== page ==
The £1,000 threshold is for installing the final drop where everything else was installed proactively.

      This isn’t about FTTP on demand. It isn’t £1,000 towards the construction charges for putting in splitters, DPs and manifolds.

      In this thread, mention of £1,000 is just a red herring.

    9. Avatar AndyH says:

      @ MikeW

      Exactly that or we have all missed BT’s press release about a £28.5bn investment in FTTP.

    10. Avatar NGA for all says:

      MikeW – AndyH – total pedantic nonsense, either BT is willing to invest £1,000 or not. If it is less than that then just say so. You might as well replace the £1,000 with a £1,000,000 as it makes no difference. A drop wire and splitter!

    11. Avatar AndyH says:

      @ NGA

      I really struggle to see how on earth you are a consultant for subjects like this.

      The stated question, to which BT responded, was: What are the conditions under which the owner of a premise would be asked to make a contribution for a final drop of fibre or copper across their land?

      BT rightfully responded, that under the current USO for properties with no existing fixed line connection, BT will contribute up to £3,400 for the installation. Anything beyond that, will be up to the end user (assuming the ISP passes the cost on).

      BT then responded that for FTTP installations, they will cover the the first £1,000. I have only ever seen one example of a FTTP installation being in excess of £1,000, where someone had a long driveway and no ductwork.

      I have no idea what you mean by “a drop wire and a splitter”. The whole topic is about installation, the final drop, for FTTP where the infrastructure around already exists. It no way, shape or form do BT say they are writing blank cheques for nationwide FTTP. You are deliberately taking things out of their context to fit your cause.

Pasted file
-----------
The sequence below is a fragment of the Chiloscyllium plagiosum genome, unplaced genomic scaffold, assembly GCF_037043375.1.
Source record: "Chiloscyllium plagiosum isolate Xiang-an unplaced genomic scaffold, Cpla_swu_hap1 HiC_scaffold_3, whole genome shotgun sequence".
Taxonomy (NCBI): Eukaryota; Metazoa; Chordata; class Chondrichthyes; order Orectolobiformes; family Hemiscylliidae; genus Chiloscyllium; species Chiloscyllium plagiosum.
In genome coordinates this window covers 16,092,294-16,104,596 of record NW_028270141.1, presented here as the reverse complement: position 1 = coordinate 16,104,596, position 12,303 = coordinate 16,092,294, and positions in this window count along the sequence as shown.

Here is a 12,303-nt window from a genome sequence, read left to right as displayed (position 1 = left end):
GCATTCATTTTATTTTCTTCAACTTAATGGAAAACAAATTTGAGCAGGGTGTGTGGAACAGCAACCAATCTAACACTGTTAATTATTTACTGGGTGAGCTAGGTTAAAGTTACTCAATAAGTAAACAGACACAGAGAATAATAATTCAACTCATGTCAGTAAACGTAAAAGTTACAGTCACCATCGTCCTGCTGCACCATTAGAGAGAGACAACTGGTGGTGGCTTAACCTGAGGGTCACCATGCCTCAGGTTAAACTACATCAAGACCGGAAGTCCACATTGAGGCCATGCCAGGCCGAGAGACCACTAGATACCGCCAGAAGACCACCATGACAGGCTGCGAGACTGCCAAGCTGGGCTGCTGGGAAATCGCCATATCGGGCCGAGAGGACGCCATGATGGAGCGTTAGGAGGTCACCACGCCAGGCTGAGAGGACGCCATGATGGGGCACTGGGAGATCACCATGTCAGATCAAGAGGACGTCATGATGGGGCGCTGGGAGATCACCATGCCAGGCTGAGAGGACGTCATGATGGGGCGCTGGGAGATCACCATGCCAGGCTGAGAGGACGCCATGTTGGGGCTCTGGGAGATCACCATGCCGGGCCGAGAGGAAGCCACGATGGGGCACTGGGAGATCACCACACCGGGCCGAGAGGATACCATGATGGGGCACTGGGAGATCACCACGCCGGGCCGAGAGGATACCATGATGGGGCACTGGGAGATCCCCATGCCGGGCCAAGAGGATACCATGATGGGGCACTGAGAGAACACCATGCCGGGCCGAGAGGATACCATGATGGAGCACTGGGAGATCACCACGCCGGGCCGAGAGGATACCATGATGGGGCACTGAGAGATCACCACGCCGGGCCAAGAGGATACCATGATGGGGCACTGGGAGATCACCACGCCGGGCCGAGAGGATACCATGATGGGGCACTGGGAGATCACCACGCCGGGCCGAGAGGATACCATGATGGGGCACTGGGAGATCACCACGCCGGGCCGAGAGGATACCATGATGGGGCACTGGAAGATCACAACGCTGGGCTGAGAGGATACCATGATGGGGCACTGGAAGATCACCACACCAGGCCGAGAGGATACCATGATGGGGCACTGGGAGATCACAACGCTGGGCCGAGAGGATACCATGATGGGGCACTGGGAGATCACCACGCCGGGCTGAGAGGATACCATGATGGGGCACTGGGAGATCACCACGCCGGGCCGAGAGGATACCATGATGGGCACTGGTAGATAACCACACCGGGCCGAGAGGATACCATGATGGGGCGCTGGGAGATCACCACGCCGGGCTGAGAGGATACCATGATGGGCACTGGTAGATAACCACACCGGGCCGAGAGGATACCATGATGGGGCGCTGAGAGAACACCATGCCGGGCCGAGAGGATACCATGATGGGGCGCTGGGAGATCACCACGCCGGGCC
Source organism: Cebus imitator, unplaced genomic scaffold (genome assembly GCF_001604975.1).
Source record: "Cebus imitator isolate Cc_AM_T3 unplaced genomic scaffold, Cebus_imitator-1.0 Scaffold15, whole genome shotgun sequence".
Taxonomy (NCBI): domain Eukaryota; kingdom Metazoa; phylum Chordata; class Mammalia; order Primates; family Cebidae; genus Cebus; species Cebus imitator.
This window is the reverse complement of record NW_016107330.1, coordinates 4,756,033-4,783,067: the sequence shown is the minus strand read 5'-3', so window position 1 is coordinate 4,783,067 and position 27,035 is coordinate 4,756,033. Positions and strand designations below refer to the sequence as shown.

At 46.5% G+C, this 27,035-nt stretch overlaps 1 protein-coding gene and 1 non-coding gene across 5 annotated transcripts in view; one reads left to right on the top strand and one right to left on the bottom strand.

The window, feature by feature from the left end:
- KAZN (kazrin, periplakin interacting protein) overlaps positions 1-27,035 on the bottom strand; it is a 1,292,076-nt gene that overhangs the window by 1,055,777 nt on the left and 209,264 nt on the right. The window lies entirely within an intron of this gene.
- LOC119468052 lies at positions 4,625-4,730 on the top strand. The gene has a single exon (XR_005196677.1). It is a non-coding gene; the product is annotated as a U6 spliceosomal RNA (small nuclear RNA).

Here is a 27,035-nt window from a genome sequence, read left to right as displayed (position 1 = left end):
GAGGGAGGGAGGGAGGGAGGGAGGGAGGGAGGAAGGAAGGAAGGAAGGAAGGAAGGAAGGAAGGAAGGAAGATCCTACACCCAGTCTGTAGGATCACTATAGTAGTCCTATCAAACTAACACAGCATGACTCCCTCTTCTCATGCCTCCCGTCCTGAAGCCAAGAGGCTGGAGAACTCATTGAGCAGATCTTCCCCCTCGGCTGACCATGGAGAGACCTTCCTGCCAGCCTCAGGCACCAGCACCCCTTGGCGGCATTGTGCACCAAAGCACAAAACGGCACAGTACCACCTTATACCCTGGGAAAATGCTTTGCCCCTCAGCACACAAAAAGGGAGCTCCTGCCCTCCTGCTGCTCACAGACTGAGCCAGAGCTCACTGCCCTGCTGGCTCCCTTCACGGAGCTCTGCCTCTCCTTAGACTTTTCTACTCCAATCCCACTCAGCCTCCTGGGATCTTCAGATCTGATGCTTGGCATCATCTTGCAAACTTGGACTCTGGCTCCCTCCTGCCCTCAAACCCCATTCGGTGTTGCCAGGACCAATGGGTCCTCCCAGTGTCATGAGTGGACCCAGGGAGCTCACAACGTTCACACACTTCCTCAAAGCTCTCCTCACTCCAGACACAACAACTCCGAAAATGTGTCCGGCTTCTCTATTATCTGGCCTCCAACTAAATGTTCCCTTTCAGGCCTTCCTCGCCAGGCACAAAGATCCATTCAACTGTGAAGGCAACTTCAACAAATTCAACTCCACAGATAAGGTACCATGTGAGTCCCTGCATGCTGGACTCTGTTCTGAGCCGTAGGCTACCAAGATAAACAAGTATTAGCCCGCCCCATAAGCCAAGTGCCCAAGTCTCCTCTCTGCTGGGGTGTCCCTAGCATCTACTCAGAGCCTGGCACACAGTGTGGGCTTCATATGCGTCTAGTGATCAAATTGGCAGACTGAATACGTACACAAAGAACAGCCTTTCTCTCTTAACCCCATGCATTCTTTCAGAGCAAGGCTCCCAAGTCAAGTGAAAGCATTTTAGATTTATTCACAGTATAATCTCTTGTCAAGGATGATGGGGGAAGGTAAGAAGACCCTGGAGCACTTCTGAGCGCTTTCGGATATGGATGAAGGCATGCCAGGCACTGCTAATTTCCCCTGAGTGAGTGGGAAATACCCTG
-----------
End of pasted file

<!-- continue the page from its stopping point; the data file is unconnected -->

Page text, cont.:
12. Avatar NGA for all says:

      AndyH – This is silly, so an install does not include a final drop from a splitter to a persons home. We are only trying to see what your willing to invest in and BT made a reference to £1,000 worth of work. At least we know we cannot rely on BT for that amount of funding per FTTP connection which is not surprising. Have a good weekend.

    13. Avatar AndyH says:

      @ NGA

      I am not sure what you find silly and we seem to be going round in circles.

      That £1,000 reference is purely what Openreach will cover for connecting you up to their FTTP network. It has nothing to do with building the FTTP network in the first place. That means that for the vast majority of end users, when they order FTTP, they will not have to pay any installation costs beyond what their ISP charges them as standard.

      Again, you are clutching at straws with this. BT never stated that this was “funding per FTTP connection”.

    14. Avatar NGA for all says:

      AndyH – Nobody is expecting BT to fund the full bill, hence the £1.7bn BDUK funding, which is going to go further than folk imagined.

      BT is also investing heavily in new developments and re-furbs, including making payments to developers.

      All is really needed is some understanding as to whether in building fibre extensions BT will invest more say than a PSTN new provision in the same location? Some transparency is needed. It actually helps raise more funds or helps keep existing funds in place.

      Such a number should inform WLA 2017 new fibre provisions.